A familiar incident from the life of Christ might help. John records the account of Jesus cleansing the temple of the moneychangers in John chapter 2. This was, obviously, very early in the “public ministry” of Jesus. Matthew, Mark and Luke all tell about Jesus cleansing the temple in the last chapters of their gospels — just before Jesus was crucified. Is there a contradiction here? No, it seems clear that Jesus did this twice.

Armed with this understanding, we might ask, “What’s the use?” He cleansed the temple once, and the moneychangers just came right back. We might be tempted to think, “Why bother?”

The first answer to this question is: you do what’s right because it IS right! No matter how little the result you might see from your effort, you must keep on doing what is right. Jesus understood this, and so must we.

Also, we notice that this work of cleansing the temple did have a positive influence — if not on the moneychangers, at least on the disciples of Jesus. “…his disciples remembered that it was written, “the zeal of thine house hath eaten me up” (Jn 2:17). They were there. They saw this and were impressed by it. When we stand up for what it right, others will see it, and our example will have a positive effect on some.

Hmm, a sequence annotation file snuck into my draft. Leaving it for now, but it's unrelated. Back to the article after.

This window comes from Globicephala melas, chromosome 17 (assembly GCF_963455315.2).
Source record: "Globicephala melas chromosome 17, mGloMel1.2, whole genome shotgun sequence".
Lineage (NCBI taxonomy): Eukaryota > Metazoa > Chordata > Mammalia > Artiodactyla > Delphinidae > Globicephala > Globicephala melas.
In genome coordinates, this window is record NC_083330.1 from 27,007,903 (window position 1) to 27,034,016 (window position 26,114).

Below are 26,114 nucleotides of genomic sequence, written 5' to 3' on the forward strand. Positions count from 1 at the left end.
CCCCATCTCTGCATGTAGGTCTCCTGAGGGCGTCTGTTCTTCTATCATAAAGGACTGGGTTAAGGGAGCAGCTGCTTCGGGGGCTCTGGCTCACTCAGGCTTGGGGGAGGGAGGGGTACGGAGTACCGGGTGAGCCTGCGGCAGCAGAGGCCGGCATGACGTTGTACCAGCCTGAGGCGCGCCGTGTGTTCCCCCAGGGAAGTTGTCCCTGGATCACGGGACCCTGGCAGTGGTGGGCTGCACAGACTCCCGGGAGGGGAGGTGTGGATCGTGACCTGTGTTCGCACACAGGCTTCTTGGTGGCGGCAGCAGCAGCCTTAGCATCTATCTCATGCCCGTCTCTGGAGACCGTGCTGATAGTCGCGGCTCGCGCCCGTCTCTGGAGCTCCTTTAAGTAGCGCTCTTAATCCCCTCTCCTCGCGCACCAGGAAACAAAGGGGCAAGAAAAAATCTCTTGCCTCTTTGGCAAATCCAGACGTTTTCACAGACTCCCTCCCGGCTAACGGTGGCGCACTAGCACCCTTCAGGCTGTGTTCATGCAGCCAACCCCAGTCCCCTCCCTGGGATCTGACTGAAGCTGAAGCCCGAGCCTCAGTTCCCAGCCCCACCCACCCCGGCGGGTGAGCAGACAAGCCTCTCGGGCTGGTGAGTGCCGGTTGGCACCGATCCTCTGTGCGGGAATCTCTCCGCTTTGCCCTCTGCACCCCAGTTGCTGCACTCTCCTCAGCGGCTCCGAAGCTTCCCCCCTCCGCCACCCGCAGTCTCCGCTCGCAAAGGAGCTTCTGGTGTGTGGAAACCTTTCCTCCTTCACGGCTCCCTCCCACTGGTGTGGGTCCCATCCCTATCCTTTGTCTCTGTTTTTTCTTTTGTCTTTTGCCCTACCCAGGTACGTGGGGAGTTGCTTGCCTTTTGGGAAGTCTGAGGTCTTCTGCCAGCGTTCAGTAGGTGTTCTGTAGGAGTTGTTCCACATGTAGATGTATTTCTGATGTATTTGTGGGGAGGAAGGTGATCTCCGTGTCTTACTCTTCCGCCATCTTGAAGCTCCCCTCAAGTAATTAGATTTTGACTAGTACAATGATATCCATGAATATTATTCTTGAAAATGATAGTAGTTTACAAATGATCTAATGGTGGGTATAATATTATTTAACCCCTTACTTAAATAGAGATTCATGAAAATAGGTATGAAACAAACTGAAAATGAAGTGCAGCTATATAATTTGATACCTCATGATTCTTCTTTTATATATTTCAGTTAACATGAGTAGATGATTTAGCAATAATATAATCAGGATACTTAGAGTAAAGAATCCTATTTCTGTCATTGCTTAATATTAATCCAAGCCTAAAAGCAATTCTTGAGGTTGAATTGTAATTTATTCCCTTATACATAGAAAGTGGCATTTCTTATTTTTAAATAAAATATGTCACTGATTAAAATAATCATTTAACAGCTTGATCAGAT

Finally, we challenge the whole notion that doing right “doesn’t do any good.” In the case of Jesus cleansing the temple, it did good in the near term. The temple was free, at least for a time, of the corrupt moneychangers. Yes, it had to be done again later. But for that moment it helped. When we do good, it helps. And we should never “be weary in well doing” (Gal. 6:9), but rather be “steadfast, unmoveable, always abounding in the work of the Lord, forasmuch as ye know that your labour is not in vain in the Lord” (1 Cor. 15:58).

— Via The Beacon, September 23, 2018

The Steps That Lead to Eternal Salvation

1) Hear the gospel, for that is how faith comes (Rom. 10:17; John 20:30-31).
2) Believe in the deity of Christ (John 8:24; John 3:18).
3) Repent of sins (Luke 13:5; Acts 17:30).
4) Confess faith in Christ (Rom. 10:9-10; Acts 8:36-38).
5) Be baptized in water for the remission of sins (Mark 16:16; Acts 2:38; 22:16; Rom. 6:3-4; Gal. 3:26-27; 1 Pet. 3:21).
6) Continue in the faith, living for the Lord; for, if not, salvation can be lost (Heb. 10:36-39; Rev. 2:10; 2 Pet. 2:20-22).